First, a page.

Virginia to receive more than $22 million to combat opioid crisis
Funding comes from two federal programs
ROANOKE, Va. – More money is being poured into Virginia to battle the growing opioid crisis.
The U.S. Department of Health and Human Services is providing $6,349,505 and the U.S. Substance Abuse and Mental Health Services Administration is providing $15,809,989.
In 2017, the Virginia Department of Health estimates that 1,445 people in Virginia died as a result of a fentanyl, heroin or prescription opioid overdose.
The more than $6 million is being divided into 24 grants:
• Neighborhood Health, Alexandria - $285,000
• Urban Strategies LLC, Arlington - $200,000
• Blue Ridge Medical Center Inc., Arrington - $285,000
• One Care Of Southwest Virginia, Inc., Cedar Bluff - $200,000
• Free Clinic of the New River Valley Inc., Christiansburg - $285,000
• Piedmont Access To Health Services Inc., Danville - $285,000
• Clinch River Health Services, Inc., Dungannon - $210,000
• Harrisonburg Community Health Center, Inc., Harrisonburg - $285,000
• St Charles Health Council Inc.,Jonesville - $329,250
• Tri-Area Community Health, Laurel Fork - $285,000
• Rockbridge Area Free Clinic, Lexington - $257,371
• Johnson Health Center, Madison Heights - $285,000
• Martinsville Henry County Coalition for Health and Wellness, Martinsville - $217,644
• Highland Medical Center, Monterey - $224,500
• Central Virginia Health Services, Inc., New Canton - $206,750
• Peninsula Institute for Community Health, Inc., Newport News - $285,000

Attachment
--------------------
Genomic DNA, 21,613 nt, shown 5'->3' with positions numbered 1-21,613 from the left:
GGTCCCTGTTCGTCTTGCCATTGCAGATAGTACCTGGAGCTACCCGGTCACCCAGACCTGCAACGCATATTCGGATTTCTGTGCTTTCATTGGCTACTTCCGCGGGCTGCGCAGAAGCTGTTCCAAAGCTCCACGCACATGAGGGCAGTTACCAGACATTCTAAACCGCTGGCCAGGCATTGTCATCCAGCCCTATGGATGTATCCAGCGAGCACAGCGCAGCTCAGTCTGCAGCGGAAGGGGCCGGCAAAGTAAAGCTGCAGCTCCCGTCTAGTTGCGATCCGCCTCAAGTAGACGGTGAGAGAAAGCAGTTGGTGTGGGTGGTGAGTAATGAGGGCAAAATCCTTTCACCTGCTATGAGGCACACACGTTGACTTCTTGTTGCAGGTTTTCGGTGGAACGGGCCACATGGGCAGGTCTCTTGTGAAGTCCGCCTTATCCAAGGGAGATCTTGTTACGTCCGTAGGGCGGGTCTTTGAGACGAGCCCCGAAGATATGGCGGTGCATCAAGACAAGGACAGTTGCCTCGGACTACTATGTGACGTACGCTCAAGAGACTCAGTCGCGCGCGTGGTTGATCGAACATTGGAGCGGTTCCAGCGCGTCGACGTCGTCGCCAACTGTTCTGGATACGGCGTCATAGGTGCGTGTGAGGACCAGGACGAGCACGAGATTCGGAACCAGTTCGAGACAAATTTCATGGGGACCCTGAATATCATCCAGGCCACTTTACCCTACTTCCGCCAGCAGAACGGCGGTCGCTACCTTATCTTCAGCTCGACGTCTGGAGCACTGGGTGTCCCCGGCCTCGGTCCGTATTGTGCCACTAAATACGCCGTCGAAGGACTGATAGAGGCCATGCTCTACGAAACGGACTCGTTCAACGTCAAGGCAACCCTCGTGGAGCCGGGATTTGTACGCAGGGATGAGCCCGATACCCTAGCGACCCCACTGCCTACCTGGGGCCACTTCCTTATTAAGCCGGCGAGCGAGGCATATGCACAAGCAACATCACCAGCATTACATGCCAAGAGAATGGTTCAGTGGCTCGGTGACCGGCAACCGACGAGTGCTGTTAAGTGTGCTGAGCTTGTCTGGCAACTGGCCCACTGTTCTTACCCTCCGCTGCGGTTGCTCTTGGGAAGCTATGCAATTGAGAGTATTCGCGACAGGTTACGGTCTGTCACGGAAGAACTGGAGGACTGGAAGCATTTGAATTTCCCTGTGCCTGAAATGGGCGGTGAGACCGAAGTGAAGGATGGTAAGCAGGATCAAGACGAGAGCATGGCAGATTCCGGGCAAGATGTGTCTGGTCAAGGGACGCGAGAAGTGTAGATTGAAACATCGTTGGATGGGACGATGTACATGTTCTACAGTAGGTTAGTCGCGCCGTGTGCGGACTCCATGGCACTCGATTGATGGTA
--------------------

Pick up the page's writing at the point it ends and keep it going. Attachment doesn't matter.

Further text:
• Portsmouth Community Health Center, Inc., Portsmouth - $285,000
• Daily Planet Inc., Richmond - $297,500
• City of Richmond, Richmond - $285,000
• Kuumba Community Health & Wellness Center, Inc., Roanoke - $186,133
• Southwest Virginia Community Health Systems, Inc., Saltville - $237,773
• Bay Rivers Telehealth Alliance, Tappahannock - $200,000
• Greater Prince William Area Community Health Center, Inc., Woodbridge - $285,000
• Virginia Department of Health, Richmond - $200,000
As for the nearly $16 million, it will support current state efforts to combat the opioid epidemic.
This is the third-straight year Virginia has received this grant.
“The complexities of addiction require interventions on every level, and we need all the resources we can get to perform those interventions,” said Gov. Ralph Northam. “This federal funding is an essential component of our collective efforts with medical providers, community-based organizations, and other local stakeholders to combat the opioid crisis in Virginia. These resources will help ensure that treatment and support services reach every corner of the commonwealth.”
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